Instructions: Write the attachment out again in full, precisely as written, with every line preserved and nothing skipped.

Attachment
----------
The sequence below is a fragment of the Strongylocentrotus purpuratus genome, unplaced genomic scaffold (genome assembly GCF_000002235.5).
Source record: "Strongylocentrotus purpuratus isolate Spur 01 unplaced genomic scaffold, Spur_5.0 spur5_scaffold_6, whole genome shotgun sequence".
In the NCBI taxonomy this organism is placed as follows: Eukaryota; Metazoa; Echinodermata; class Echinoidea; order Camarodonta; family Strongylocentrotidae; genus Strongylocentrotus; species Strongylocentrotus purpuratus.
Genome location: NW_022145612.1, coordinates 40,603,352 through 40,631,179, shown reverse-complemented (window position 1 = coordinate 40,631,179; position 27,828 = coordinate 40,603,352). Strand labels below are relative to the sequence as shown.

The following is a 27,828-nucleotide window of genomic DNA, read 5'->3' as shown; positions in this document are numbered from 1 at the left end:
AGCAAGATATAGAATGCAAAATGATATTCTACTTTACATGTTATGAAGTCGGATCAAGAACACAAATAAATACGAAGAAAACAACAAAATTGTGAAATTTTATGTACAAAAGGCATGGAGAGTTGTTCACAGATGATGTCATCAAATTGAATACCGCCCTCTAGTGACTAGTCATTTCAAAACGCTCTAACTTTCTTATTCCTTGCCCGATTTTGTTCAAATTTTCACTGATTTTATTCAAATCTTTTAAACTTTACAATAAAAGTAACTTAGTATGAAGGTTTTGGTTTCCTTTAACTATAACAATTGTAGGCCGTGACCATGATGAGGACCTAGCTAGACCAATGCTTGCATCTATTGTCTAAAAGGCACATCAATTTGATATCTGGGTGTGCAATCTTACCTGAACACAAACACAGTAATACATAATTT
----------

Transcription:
The sequence below is a fragment of the Strongylocentrotus purpuratus genome, unplaced genomic scaffold (genome assembly GCF_000002235.5).
Source record: "Strongylocentrotus purpuratus isolate Spur 01 unplaced genomic scaffold, Spur_5.0 spur5_scaffold_6, whole genome shotgun sequence".
In the NCBI taxonomy this organism is placed as follows: Eukaryota; Metazoa; Echinodermata; class Echinoidea; order Camarodonta; family Strongylocentrotidae; genus Strongylocentrotus; species Strongylocentrotus purpuratus.
Genome location: NW_022145612.1, coordinates 40,603,352 through 40,631,179, shown reverse-complemented (window position 1 = coordinate 40,631,179; position 27,828 = coordinate 40,603,352). Strand labels below are relative to the sequence as shown.

The following is a 27,828-nucleotide window of genomic DNA, read 5'->3' as shown; positions in this document are numbered from 1 at the left end:
AGCAAGATATAGAATGCAAAATGATATTCTACTTTACATGTTATGAAGTCGGATCAAGAACACAAATAAATACGAAGAAAACAACAAAATTGTGAAATTTTATGTACAAAAGGCATGGAGAGTTGTTCACAGATGATGTCATCAAATTGAATACCGCCCTCTAGTGACTAGTCATTTCAAAACGCTCTAACTTTCTTATTCCTTGCCCGATTTTGTTCAAATTTTCACTGATTTTATTCAAATCTTTTAAACTTTACAATAAAAGTAACTTAGTATGAAGGTTTTGGTTTCCTTTAACTATAACAATTGTAGGCCGTGACCATGATGAGGACCTAGCTAGACCAATGCTTGCATCTATTGTCTAAAAGGCACATCAATTTGATATCTGGGTGTGCAATCTTACCTGAACACAAACACAGTAATACATAATTT